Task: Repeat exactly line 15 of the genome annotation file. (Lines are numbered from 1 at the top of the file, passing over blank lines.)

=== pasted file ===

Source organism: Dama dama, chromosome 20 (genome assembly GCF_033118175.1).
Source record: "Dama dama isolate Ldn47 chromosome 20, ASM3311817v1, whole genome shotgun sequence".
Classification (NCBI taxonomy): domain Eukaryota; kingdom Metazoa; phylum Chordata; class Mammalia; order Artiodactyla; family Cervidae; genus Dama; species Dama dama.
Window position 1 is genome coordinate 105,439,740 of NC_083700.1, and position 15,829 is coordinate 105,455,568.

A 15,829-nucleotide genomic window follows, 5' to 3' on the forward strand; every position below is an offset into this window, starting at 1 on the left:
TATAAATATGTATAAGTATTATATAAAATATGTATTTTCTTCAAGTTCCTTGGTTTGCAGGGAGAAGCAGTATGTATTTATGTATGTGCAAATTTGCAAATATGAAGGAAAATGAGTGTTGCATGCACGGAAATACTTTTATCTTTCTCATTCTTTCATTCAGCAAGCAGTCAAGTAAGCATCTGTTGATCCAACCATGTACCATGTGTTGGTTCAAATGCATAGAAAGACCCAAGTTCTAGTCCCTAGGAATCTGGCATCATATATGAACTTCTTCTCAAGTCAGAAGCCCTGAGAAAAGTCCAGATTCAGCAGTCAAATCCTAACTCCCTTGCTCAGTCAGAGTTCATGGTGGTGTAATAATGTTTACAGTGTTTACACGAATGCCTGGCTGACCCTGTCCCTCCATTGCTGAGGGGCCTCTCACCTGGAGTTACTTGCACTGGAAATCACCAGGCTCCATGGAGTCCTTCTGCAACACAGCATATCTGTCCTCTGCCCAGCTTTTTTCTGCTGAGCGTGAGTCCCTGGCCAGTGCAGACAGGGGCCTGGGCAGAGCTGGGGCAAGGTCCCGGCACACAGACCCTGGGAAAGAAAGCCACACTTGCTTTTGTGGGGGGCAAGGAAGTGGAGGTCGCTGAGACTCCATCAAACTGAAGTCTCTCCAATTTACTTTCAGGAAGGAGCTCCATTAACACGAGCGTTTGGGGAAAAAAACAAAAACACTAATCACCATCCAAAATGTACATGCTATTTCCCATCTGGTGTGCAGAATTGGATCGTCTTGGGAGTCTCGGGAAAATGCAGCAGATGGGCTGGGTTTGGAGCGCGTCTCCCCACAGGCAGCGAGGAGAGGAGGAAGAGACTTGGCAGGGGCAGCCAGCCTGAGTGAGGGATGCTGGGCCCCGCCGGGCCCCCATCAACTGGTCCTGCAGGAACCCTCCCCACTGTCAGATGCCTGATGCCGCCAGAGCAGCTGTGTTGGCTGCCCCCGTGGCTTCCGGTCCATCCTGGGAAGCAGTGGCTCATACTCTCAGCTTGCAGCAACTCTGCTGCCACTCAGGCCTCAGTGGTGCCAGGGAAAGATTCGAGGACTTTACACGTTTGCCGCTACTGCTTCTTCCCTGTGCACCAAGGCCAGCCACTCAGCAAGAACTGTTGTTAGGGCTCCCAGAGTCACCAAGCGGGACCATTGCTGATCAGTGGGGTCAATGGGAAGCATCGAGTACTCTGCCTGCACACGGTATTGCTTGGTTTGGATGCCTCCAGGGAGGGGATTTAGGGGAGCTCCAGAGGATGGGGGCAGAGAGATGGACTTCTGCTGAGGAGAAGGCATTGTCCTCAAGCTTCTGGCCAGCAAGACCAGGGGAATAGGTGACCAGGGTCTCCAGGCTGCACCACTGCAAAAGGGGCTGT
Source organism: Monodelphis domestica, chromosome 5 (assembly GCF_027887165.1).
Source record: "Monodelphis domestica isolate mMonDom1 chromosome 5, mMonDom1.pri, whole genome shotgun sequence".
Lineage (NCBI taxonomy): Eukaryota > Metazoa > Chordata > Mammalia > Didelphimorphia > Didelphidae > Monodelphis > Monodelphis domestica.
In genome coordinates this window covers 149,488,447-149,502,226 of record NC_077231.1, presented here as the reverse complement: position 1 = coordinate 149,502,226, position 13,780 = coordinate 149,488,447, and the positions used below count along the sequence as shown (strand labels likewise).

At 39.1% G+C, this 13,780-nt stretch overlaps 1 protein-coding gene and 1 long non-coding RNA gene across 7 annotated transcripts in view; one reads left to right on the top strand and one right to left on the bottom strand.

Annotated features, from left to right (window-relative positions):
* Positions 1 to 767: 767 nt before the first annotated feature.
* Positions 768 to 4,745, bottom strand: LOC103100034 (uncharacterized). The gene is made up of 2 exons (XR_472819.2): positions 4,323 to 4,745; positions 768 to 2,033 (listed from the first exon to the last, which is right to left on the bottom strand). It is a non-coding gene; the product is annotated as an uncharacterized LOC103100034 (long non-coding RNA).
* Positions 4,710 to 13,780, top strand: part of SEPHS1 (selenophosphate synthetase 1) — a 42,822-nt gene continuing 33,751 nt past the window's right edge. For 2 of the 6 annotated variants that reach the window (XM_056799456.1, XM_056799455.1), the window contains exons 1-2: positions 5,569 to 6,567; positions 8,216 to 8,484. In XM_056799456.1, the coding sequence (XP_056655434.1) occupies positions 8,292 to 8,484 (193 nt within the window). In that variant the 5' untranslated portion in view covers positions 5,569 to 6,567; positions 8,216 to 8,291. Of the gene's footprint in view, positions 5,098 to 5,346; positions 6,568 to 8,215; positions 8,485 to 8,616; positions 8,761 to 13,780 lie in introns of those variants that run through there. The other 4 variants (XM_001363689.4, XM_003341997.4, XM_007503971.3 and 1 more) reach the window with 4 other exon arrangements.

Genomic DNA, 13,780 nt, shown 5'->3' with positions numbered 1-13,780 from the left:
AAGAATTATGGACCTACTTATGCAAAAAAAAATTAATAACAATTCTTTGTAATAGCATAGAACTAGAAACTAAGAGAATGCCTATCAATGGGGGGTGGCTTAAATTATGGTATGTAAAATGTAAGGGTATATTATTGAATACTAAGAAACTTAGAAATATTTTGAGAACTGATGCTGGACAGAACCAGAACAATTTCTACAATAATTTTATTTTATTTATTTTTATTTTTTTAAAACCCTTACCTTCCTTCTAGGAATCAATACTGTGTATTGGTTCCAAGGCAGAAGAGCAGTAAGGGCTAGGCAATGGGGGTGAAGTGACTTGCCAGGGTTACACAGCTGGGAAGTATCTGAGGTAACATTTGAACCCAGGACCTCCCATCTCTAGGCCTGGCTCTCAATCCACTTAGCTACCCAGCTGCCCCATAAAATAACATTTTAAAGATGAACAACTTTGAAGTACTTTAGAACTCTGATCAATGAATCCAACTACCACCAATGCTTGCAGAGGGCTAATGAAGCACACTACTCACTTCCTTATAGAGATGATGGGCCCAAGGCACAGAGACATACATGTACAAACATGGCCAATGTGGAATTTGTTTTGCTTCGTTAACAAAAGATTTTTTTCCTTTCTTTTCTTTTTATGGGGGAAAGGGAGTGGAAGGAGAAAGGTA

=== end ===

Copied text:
* Positions 4,710 to 13,780, top strand: part of SEPHS1 (selenophosphate synthetase 1) — a 42,822-nt gene continuing 33,751 nt past the window's right edge. For 2 of the 6 annotated variants that reach the window (XM_056799456.1, XM_056799455.1), the window contains exons 1-2: positions 5,569 to 6,567; positions 8,216 to 8,484. In XM_056799456.1, the coding sequence (XP_056655434.1) occupies positions 8,292 to 8,484 (193 nt within the window). In that variant the 5' untranslated portion in view covers positions 5,569 to 6,567; positions 8,216 to 8,291. Of the gene's footprint in view, positions 5,098 to 5,346; positions 6,568 to 8,215; positions 8,485 to 8,616; positions 8,761 to 13,780 lie in introns of those variants that run through there. The other 4 variants (XM_001363689.4, XM_003341997.4, XM_007503971.3 and 1 more) reach the window with 4 other exon arrangements.